In late June, Cleaning the Glass (CTG) contributors Bjorn Zetterberg and Jordan Brenner took an extended look at Randle’s defense. For someone who’s always enjoyed his bully balling, devil may care forays on offense, I walked away from this reading deflated. According to Zetterberg and Brenner, the Lakers defense was as good as fourth in the league in defensive efficiency when Randle sat versus 19th when he played. Similarly, they were fourth in turnovers forced when he sat against 29th with him on the court. CTG took it a step further by including numerous clips of Randle’s defensive weak points and there are simply things that I can’t unsee.
For a player with his obvious motor (particularly on the glass and working to get open), he’s far too often stuck in neutral on defense. He stands straight up and down, unready to react. There’s a complete lack of spatial awareness that leaves him out of position and unable to see plays developing and because he’s standing upright, he’s unable to react. To top it off and add the cardinal defensive sin, he has a habitual lack of effort that occurs on switches and defensive breakdowns. In these scenarios, he winds up caught between his man and the man with the ball. Instead of committing to taking a proactive switch and trusting a teammate will help, he stands frozen, unable or unwilling to make a decision, feet cemented to the court, eyes placidly watching the driver scoot by, the ball falling through the rim.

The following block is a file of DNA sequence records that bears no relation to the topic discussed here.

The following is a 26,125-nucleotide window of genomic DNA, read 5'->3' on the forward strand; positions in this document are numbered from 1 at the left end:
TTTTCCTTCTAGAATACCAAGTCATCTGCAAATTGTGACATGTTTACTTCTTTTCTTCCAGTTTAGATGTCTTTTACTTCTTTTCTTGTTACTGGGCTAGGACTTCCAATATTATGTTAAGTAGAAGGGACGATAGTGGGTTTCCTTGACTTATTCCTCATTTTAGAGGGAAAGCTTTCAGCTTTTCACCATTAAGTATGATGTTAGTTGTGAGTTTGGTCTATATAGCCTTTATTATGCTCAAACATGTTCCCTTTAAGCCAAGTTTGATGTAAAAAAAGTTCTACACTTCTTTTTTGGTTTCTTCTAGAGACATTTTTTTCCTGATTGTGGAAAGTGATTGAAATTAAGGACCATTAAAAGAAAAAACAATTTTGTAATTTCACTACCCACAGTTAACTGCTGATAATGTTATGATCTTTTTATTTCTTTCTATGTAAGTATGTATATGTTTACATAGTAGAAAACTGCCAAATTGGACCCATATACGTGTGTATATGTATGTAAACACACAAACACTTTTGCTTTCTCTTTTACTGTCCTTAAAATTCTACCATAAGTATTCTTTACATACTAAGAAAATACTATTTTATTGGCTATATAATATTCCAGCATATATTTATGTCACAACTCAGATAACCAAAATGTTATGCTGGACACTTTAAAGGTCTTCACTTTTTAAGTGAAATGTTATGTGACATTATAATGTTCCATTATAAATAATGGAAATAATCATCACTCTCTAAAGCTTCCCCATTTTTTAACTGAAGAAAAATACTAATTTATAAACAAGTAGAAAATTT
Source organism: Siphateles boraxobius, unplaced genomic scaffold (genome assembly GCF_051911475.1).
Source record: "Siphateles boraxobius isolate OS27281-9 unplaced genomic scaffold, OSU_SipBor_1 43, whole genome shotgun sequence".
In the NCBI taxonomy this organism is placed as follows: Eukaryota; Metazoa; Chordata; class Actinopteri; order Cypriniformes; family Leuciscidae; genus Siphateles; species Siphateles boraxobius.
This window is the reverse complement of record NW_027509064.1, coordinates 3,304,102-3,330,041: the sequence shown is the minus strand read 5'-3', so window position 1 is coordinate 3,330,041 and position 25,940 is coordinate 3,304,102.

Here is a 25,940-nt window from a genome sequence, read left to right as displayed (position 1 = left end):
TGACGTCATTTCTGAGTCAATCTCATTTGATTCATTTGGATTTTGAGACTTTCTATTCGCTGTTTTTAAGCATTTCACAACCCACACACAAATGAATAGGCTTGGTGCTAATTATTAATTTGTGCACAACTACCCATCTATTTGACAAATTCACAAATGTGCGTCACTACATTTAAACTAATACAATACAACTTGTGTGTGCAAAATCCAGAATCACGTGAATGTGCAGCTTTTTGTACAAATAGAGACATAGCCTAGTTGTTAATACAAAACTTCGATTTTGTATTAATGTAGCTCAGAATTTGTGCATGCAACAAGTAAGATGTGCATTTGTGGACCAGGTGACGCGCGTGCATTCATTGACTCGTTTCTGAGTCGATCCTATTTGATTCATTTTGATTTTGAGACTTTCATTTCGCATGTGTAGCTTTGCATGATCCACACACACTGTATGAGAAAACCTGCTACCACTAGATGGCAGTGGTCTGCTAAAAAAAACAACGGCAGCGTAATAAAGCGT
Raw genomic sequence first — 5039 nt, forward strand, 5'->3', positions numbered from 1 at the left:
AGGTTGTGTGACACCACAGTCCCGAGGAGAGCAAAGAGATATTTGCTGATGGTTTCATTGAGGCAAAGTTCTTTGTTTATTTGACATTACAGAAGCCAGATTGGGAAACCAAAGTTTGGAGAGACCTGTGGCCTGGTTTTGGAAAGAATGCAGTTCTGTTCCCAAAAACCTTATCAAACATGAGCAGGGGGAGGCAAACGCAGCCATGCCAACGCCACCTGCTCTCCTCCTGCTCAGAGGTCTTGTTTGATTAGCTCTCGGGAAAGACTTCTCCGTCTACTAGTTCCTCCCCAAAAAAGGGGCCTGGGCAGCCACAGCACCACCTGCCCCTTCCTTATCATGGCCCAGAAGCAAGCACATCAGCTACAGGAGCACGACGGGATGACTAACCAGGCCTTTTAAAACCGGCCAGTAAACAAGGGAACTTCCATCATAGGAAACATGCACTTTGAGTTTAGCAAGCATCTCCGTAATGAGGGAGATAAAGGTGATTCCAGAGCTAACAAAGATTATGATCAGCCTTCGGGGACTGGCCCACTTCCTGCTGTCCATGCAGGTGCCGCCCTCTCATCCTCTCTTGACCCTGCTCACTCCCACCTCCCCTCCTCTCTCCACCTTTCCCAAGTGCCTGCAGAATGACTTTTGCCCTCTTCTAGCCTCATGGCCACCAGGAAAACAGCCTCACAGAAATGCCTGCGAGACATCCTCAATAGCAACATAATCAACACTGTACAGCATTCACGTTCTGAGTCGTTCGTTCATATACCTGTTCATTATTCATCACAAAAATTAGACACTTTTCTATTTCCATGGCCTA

When I watched Julius Randle last season, I always found myself asking myself, “what is the optimal role for Julius Randle?” and at the time, I believe coach Luke Walton had it figured out: Randle, in a best-case-scenario, was a matchup buster capable of providing 20 to 30 minutes of average-to-above-average play. There’s no reason he shouldn’t be able to give the Pelicans that type of production either as a starter alongside Anthony Davis or off the bench spelling Davis and Nikola Mirotic or playing alongside both in a big lineup when the matchup favors it.
But Randle is still just 23 and won’t turn 24 until two months into the season. He’s so bad from distance and defensively that minor adjustments can lead to major results. Given the physical transformation he made a year ago and his incremental offensive improvements, he appears committed to hard work. Whether or not that translates into continued growth and versatility or he plateaus as a 4/5 with nice abs remains in the realm of an unknown future into which we’re all sucked, whether we like it or not.